Jessie Martin believes that when it comes to love there are three types of people: the skimmers, the bottom dwellers and the ones who dive for pearls. Jessie is a pearl diver. She had thought her husband William was a pearl diver too. But when William leaves her for a much younger woman, it’s not just Jessie’s heart that is broken, her ability to trust is shattered too. All Jessie wanted was a love she could believe in. Was that so much to ask? Loyalty it seems has gone out of fashion.
Refusing to retire from the battlefield of life, Jessie resolves to put her heartache behind her. She doesn’t want to be that woman who was too scared to love again. There has to be another pearl diver out there; all she has to do is find him.
Urged on by her sassy best friend, Anne and her daughter Hannah, Jessie makes three New Year’s resolutions: get a divorce, get a promotion, get a life. Enthusiastically embracing her new start, Jessie sets about making all her resolutions come true.
When fate brings handsome flower seller Owen Phillips into her life, will Jessie have the courage of her convictions? Can she take her heart in her hands and give it away again? Hope springs eternal they say but a bruised heart needs to time to heal. Will Owen have the patience to understand? Will Jessie be brave enough to take that leap of faith?
By the time summer holds her firmly in it’s warm embrace, Jessie’s monochrome world of heartache has been transformed into one full of colour, romance and love.
Jessie can hardly believe her luck. Can Owen really be the one?
All things seem possible and even husband William’s attempts to bully Jessie into a less than fair divorce settlement don’t have the power to upset her as they once might have. Supported by Owen, Jessie stands her ground. Putting William’s deceit and betrayal firmly in the rear view mirror of her life, Jessie is full of hope for the future. Perhaps loyalty and true love haven’t gone out of fashion after all.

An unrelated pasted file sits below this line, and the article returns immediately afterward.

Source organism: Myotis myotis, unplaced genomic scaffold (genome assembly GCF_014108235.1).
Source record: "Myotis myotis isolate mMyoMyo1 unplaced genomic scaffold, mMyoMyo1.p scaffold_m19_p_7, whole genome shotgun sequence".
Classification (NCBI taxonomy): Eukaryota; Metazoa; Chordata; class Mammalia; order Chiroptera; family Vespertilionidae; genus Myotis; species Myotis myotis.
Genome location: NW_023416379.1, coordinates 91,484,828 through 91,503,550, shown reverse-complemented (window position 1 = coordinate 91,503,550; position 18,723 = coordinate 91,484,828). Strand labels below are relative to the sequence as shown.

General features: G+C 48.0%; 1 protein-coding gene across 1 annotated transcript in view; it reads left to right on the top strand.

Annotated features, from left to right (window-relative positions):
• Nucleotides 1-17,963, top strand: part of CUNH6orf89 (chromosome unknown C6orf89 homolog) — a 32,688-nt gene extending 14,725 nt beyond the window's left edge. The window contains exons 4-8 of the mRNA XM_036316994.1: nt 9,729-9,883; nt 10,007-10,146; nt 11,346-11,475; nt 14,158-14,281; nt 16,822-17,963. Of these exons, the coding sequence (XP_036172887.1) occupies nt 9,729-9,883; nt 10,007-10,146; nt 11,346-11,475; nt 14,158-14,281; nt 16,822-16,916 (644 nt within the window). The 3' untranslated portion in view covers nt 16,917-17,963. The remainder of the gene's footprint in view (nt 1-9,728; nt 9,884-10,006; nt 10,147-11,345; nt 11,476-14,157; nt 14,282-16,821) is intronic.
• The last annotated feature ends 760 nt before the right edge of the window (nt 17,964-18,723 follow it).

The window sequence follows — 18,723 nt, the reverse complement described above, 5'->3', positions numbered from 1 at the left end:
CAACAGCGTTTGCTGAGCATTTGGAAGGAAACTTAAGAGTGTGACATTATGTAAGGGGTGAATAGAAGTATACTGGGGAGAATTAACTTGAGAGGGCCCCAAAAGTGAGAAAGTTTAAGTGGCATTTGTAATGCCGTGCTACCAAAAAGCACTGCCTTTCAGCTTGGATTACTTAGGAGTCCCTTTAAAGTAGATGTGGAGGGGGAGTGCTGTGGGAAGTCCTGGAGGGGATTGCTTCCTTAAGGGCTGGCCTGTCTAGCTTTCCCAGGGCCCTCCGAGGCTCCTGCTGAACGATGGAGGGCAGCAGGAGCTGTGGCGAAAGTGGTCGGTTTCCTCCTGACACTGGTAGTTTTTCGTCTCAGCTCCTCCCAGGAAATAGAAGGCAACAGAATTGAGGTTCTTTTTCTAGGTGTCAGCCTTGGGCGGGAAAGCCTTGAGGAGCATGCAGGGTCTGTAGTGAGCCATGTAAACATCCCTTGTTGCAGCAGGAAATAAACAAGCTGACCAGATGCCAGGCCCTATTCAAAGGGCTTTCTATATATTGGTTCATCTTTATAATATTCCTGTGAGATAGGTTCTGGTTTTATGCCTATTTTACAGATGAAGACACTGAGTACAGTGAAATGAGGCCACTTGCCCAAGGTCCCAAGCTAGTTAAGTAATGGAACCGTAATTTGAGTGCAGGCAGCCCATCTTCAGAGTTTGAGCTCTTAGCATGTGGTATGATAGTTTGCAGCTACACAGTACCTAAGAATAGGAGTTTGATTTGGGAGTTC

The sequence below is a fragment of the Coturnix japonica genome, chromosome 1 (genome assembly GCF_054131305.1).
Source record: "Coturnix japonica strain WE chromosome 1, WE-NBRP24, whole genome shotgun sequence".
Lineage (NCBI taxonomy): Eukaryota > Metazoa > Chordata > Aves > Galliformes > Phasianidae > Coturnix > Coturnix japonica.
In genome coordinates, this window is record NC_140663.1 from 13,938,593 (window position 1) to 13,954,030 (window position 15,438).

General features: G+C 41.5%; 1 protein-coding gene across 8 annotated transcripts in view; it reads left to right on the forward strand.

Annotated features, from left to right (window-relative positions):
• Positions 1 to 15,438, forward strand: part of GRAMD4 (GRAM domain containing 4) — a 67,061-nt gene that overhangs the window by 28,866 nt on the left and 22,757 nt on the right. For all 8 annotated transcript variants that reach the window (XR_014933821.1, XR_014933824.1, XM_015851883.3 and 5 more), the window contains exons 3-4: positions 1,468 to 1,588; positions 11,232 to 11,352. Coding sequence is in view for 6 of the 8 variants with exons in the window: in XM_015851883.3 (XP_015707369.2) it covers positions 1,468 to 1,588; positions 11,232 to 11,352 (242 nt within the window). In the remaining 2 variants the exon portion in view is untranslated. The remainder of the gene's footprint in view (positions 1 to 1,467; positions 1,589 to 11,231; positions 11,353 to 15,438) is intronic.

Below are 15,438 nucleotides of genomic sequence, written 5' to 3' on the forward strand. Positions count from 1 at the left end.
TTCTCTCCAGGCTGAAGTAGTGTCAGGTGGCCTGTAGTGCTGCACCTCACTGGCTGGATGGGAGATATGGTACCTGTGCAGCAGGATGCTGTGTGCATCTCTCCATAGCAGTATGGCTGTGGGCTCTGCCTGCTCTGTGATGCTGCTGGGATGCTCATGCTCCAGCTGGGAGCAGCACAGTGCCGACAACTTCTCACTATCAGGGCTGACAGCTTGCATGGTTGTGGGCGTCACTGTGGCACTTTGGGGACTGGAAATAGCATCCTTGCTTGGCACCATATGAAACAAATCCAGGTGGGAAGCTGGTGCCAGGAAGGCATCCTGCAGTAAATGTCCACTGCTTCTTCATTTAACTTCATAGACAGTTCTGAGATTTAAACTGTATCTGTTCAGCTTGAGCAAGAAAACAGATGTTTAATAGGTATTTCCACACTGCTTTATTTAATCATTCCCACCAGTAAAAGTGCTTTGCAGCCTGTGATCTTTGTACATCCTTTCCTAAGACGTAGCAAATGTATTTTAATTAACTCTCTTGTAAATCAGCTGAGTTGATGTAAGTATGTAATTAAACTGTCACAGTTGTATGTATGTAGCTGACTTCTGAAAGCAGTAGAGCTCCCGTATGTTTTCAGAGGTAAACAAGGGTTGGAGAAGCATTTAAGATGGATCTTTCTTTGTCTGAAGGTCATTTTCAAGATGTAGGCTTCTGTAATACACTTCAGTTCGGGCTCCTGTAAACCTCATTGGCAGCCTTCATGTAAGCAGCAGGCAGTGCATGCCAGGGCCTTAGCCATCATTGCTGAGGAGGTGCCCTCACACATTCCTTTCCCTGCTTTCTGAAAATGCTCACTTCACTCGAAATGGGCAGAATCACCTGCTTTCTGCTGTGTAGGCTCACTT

When autumn’s burnished hues colour the world around her, Jessie looks forward to cosy nights by log fires with her handsome flower seller. But is Owen really the pearl diver Jessie had hoped for? Or is Jessie’s fragile trust about to be shattered all over again?
The Flower Seller is an engaging and page-turning read full of love, deceit, betrayal and hope.
This romantic tale follows Jessie from the depths of winter, to the excitement of spring through a hot and passionate summer to the turmoil and drama of a stormy autumn.
As a second winter approaches and her world is once more turned upside down, will Jessie ever find a love she can believe in with a man she can trust?
First of all, the blurb for this book is far too long. It makes me want to get out my red pen and start furiously cutting away. Hopefully it won’t put people off, because this is a lovely book.
Jessie is in her early forties, and is struggling to come to terms with her husband’s betrayal. She meets a younger man, but she isn’t sure if she can trust him either. The novel is told mostly from Jessie’s point of view, sometimes moving into her husband William’s viewpoint, and sometimes into the point of view of Owen, her younger lover.
I didn’t mind the point of view switches. It did add a new dimension when we saw things from William’s side. The switches are kept separate from each other, apart from on one occasion when the switch is a bit sudden and quite jarring.
Jessie is a great lead character, for the most part. At first I was one hundred per cent on her side. I have to say though, that as the book progressed, I felt less sympathy, and by the end, I was a bit irritated by her.
Having said that, it is nice to have a lead character who is a woman of a certain age. And a successful woman at that. The author does a great job of adding depth to Jessie; she’s a three-dimensional character with faults and with fears. And William and Owen are very real too.